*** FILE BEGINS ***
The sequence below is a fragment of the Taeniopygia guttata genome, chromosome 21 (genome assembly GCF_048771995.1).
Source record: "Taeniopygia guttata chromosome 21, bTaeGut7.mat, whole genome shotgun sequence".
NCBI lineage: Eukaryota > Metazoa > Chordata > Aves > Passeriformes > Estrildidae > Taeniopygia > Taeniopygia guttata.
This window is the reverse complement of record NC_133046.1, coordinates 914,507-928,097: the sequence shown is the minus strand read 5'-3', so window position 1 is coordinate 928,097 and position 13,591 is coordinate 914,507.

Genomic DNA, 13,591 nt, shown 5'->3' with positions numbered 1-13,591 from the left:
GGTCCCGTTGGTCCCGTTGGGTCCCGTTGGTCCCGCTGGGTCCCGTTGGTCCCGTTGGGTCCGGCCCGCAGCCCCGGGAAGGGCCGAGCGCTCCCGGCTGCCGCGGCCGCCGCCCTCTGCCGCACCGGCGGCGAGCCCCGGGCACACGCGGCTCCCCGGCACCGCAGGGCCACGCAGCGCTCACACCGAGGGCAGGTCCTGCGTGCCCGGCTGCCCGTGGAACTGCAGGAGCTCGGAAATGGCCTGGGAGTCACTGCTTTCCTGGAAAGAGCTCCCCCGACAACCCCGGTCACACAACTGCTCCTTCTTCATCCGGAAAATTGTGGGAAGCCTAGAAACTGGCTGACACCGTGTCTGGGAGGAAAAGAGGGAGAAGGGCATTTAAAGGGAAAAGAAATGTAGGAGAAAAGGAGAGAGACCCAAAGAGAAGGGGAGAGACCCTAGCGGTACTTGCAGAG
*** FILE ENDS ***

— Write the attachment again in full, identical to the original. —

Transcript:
The sequence below is a fragment of the Taeniopygia guttata genome, chromosome 21 (genome assembly GCF_048771995.1).
Source record: "Taeniopygia guttata chromosome 21, bTaeGut7.mat, whole genome shotgun sequence".
NCBI lineage: Eukaryota > Metazoa > Chordata > Aves > Passeriformes > Estrildidae > Taeniopygia > Taeniopygia guttata.
This window is the reverse complement of record NC_133046.1, coordinates 914,507-928,097: the sequence shown is the minus strand read 5'-3', so window position 1 is coordinate 928,097 and position 13,591 is coordinate 914,507.

Genomic DNA, 13,591 nt, shown 5'->3' with positions numbered 1-13,591 from the left:
GGTCCCGTTGGTCCCGTTGGGTCCCGTTGGTCCCGCTGGGTCCCGTTGGTCCCGTTGGGTCCGGCCCGCAGCCCCGGGAAGGGCCGAGCGCTCCCGGCTGCCGCGGCCGCCGCCCTCTGCCGCACCGGCGGCGAGCCCCGGGCACACGCGGCTCCCCGGCACCGCAGGGCCACGCAGCGCTCACACCGAGGGCAGGTCCTGCGTGCCCGGCTGCCCGTGGAACTGCAGGAGCTCGGAAATGGCCTGGGAGTCACTGCTTTCCTGGAAAGAGCTCCCCCGACAACCCCGGTCACACAACTGCTCCTTCTTCATCCGGAAAATTGTGGGAAGCCTAGAAACTGGCTGACACCGTGTCTGGGAGGAAAAGAGGGAGAAGGGCATTTAAAGGGAAAAGAAATGTAGGAGAAAAGGAGAGAGACCCAAAGAGAAGGGGAGAGACCCTAGCGGTACTTGCAGAG